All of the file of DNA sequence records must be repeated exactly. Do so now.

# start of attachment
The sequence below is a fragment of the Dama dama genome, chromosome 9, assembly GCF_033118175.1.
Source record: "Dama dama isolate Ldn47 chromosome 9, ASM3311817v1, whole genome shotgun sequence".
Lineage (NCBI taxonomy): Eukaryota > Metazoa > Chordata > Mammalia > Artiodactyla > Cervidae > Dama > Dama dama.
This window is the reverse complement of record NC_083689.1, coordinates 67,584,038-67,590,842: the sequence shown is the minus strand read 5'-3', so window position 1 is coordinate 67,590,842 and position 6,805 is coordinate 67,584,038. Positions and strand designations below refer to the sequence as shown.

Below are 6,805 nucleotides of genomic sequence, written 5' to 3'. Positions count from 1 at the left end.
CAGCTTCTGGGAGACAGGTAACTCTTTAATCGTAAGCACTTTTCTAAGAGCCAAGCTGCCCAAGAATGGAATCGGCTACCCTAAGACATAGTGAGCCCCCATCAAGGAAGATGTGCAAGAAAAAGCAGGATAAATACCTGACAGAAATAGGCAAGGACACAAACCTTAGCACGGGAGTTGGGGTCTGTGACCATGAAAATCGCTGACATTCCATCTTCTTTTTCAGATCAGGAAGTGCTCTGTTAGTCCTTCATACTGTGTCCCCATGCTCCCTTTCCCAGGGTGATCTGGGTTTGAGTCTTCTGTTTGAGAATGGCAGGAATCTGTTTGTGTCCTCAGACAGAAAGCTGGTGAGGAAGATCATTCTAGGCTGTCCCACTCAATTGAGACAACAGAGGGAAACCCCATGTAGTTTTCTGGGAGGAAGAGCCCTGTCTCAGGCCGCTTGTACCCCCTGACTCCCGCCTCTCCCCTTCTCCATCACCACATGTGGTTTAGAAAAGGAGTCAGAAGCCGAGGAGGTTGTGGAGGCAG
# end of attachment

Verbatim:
The sequence below is a fragment of the Dama dama genome, chromosome 9, assembly GCF_033118175.1.
Source record: "Dama dama isolate Ldn47 chromosome 9, ASM3311817v1, whole genome shotgun sequence".
Lineage (NCBI taxonomy): Eukaryota > Metazoa > Chordata > Mammalia > Artiodactyla > Cervidae > Dama > Dama dama.
This window is the reverse complement of record NC_083689.1, coordinates 67,584,038-67,590,842: the sequence shown is the minus strand read 5'-3', so window position 1 is coordinate 67,590,842 and position 6,805 is coordinate 67,584,038. Positions and strand designations below refer to the sequence as shown.

Below are 6,805 nucleotides of genomic sequence, written 5' to 3'. Positions count from 1 at the left end.
CAGCTTCTGGGAGACAGGTAACTCTTTAATCGTAAGCACTTTTCTAAGAGCCAAGCTGCCCAAGAATGGAATCGGCTACCCTAAGACATAGTGAGCCCCCATCAAGGAAGATGTGCAAGAAAAAGCAGGATAAATACCTGACAGAAATAGGCAAGGACACAAACCTTAGCACGGGAGTTGGGGTCTGTGACCATGAAAATCGCTGACATTCCATCTTCTTTTTCAGATCAGGAAGTGCTCTGTTAGTCCTTCATACTGTGTCCCCATGCTCCCTTTCCCAGGGTGATCTGGGTTTGAGTCTTCTGTTTGAGAATGGCAGGAATCTGTTTGTGTCCTCAGACAGAAAGCTGGTGAGGAAGATCATTCTAGGCTGTCCCACTCAATTGAGACAACAGAGGGAAACCCCATGTAGTTTTCTGGGAGGAAGAGCCCTGTCTCAGGCCGCTTGTACCCCCTGACTCCCGCCTCTCCCCTTCTCCATCACCACATGTGGTTTAGAAAAGGAGTCAGAAGCCGAGGAGGTTGTGGAGGCAG